I just returned from a week spent in one of the countries most beautiful of all cities, San Francisco for the mid summer classic. My role there was not one of a true baseball fan who comes for the week to enjoy the Fan fest or the Home Run Derby nor even the All Star game itself. My job, as it has been since the last All Star event in Pittsburgh, was to assist in an appraisal fair sponsored by MLB in conjunction with the Hunt auction group for the live annual auction held the day of the All Star game. Lest anyone think this job is akin to a side line photographer at the Super Bowl, I will reiterate. It’s a gratis job with the only real comps being the chance to be part of an event that allows one access to some great get-togethers with some illustrious guests, great (free) food along with access to some pretty good seats at either the game or the derby at face value, neither of which was I able to take advantage of this year due to the workload and timing. Perks aside, it is an event that is as exciting as it gets. Gala shindigs, stars of sports and screen, tons of really nice folks and meeting a lot of industry stalwarts that generally do not show up at your traditional sports collectibles show.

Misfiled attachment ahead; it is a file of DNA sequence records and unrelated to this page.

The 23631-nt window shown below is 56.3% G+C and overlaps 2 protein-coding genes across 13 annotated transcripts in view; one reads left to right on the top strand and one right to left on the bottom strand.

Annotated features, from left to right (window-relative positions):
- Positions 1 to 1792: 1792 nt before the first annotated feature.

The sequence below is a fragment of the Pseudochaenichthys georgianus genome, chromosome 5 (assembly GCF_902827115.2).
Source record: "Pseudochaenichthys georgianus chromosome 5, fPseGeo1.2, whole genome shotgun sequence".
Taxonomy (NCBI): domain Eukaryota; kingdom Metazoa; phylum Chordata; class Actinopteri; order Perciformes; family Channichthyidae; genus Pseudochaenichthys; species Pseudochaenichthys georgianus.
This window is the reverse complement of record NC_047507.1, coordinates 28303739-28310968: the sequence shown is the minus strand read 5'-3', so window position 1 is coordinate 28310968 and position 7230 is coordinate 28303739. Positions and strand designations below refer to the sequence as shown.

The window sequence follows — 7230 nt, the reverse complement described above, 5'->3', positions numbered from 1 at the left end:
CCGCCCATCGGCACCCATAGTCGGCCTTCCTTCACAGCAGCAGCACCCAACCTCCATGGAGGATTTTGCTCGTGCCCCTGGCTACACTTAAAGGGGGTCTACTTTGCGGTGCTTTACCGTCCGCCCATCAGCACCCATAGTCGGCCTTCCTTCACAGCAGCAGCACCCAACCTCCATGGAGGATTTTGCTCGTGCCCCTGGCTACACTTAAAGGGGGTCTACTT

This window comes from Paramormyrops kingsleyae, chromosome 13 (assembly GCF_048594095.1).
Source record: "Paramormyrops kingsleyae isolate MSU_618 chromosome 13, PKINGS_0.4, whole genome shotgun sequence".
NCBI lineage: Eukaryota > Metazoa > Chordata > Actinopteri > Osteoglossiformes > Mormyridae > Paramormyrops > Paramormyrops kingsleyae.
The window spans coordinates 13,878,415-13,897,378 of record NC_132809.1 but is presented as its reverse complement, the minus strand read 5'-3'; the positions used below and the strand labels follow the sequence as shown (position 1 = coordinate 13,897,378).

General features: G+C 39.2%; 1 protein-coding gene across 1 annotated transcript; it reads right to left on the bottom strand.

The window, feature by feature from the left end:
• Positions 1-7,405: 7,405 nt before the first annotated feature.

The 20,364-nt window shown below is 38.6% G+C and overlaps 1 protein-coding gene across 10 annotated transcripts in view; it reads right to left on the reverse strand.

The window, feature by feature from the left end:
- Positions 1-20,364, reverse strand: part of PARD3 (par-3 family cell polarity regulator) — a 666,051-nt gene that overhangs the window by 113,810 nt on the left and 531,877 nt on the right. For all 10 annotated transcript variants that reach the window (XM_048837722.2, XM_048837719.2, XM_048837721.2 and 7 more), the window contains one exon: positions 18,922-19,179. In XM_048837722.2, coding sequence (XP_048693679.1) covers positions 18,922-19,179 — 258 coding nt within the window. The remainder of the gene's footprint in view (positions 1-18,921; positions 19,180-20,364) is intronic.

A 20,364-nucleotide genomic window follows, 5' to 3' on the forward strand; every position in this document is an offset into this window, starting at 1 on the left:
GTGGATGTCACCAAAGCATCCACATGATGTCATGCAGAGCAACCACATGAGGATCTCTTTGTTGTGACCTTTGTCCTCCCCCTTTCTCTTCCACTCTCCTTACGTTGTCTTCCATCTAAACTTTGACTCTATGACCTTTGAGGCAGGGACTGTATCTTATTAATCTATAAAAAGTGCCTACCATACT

I had the opportunity to meet the president of the Hall of Fame and was invited to come up to Cooperstown in the off season to go thru some of the treasures stored in the basement. In the interest of Mears data research, this is a rare opportunity indeed. I didn’t get invited to the Barry Bonds private party, the party that got the most TV coverage and what a star gazing opportunity that would have been. Willie Mays was there driving around greeting people during the show/event and the free autograph guest line up kept the lines going around the block for great players such as Harmon Killebrew, Louis Aparicio, Rollie Fingers and Vida Blue just to name a few. Media coverage of the event was almost nonstop and the crowds were huge with anything worth doing or seeing having a line around the block as well. But nobody seemed to mind as it became a time to meet other avid baseball fans and collectors and share stories. Exhibits included the Hall of Fame which was back with a great traveling display of game jerseys featuring the likes of Ruth and Gehrig among the couple of dozen shirts on display. Games for the kids abounded on all three floors of the fest with live music played on our floor the entire time. It was a true family event with sometimes three or four generations wearing their favorite team shirts and eating hot dogs and pizza, buying souvenirs (who doesn’t remember how great it was to go to a show with their mom and dad and come home with a whole bag of new treasures) and exploring the displays put on by many firms such as the Negro League display, a great display of MLB awards, a minor league gift shop where you could get items from teams I’ve never even heard of and the League of Their Own ladies as well.